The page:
Esperanza On Its Maiden VoyagePublished by MAC on 2006-08-15
A SHIP of the international environmental group Greenpeace arrived in the Philippines on Tuesday to highlight the organization's campaigns to save the country's marine ecosystem, particularly polluted Manila Bay and the seas of the Bicol region.
The MY Esperanza, on its maiden voyage to the country, will also highlight a successful community-managed marine reserve on Apo Island in Negros Oriental and "promote it as a model for marine reserves worldwide," a Greenpeace statement said.
During the ship's stay, Greenpeace will campaign against plastics pollution in Manila Bay and draw attention to the damage allegedly being caused by Australian mining firm Lafayette to the marine ecosystem of the Bicol region, the statement added.
Greenpeace is protesting what it says is the imminent resumption of the mining firm's operations on Rapu-Rapu Island in Albay province. Lafayette's operations were suspended late last year after toxic mining spills that caused fish kills in surrounding seas.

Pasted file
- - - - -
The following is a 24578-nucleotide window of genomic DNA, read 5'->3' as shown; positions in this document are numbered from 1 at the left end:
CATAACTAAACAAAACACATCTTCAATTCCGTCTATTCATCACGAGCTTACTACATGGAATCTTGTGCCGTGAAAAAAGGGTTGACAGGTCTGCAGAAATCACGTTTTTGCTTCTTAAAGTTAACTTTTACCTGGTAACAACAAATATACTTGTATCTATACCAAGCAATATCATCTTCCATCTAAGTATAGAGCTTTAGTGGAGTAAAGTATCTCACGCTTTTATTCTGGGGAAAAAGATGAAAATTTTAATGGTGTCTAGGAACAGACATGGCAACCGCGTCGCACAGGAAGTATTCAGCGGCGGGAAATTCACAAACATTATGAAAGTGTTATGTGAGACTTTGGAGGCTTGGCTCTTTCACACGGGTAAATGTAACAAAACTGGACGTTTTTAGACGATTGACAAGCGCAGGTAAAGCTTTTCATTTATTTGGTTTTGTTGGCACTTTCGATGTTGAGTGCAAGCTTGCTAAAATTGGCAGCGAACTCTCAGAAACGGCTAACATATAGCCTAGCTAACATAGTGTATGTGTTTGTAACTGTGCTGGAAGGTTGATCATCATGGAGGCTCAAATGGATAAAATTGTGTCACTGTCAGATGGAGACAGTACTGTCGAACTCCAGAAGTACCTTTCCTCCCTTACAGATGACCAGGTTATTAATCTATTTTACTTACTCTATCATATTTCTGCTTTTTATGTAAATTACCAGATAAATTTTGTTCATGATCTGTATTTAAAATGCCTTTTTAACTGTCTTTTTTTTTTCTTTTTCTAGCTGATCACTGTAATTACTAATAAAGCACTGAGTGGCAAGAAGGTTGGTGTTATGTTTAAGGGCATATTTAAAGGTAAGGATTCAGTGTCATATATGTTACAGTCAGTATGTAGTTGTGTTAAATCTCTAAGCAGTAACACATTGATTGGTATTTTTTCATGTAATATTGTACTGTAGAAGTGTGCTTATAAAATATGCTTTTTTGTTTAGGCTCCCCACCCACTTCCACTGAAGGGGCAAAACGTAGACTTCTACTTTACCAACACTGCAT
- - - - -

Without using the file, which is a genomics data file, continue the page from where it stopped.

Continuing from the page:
"The oceans give our planet life but in return we are emptying them of fish, heating them with climate change, and filling them with toxics pollution," said Von Hernandez, Greenpeace Southeast Asia Campaign Director.
"In the Philippines, we find some of our important marine ecosystems suffocating from pollution from industries, sewage, and trash," he added. "Millions of Filipinos depend on these marine resources for survival, yet we are destroying them at an alarming rate."
And while noting that the government "acknowledges habitat degradation, pollution, and destructive fishing as among the most pressing threats facing the country's marine ecosystems," Hernandez said its "clear bias towards exploitation, as shown by its all-out support for destructive mining operations which impact on marine life, proves that the government itself has become part of the problem."
The Esperanza is on a global "Defending Our Oceans" expedition that Greenpeace says "started from an action packed face-off with Japanese whalers in the Southern Oceans, to chasing pirate fishers in West Africa."
The expedition aims for "the establishment of a global network of marine reserves, where 40 percent of the world's oceans are protected from exploitation," Greenpeace said.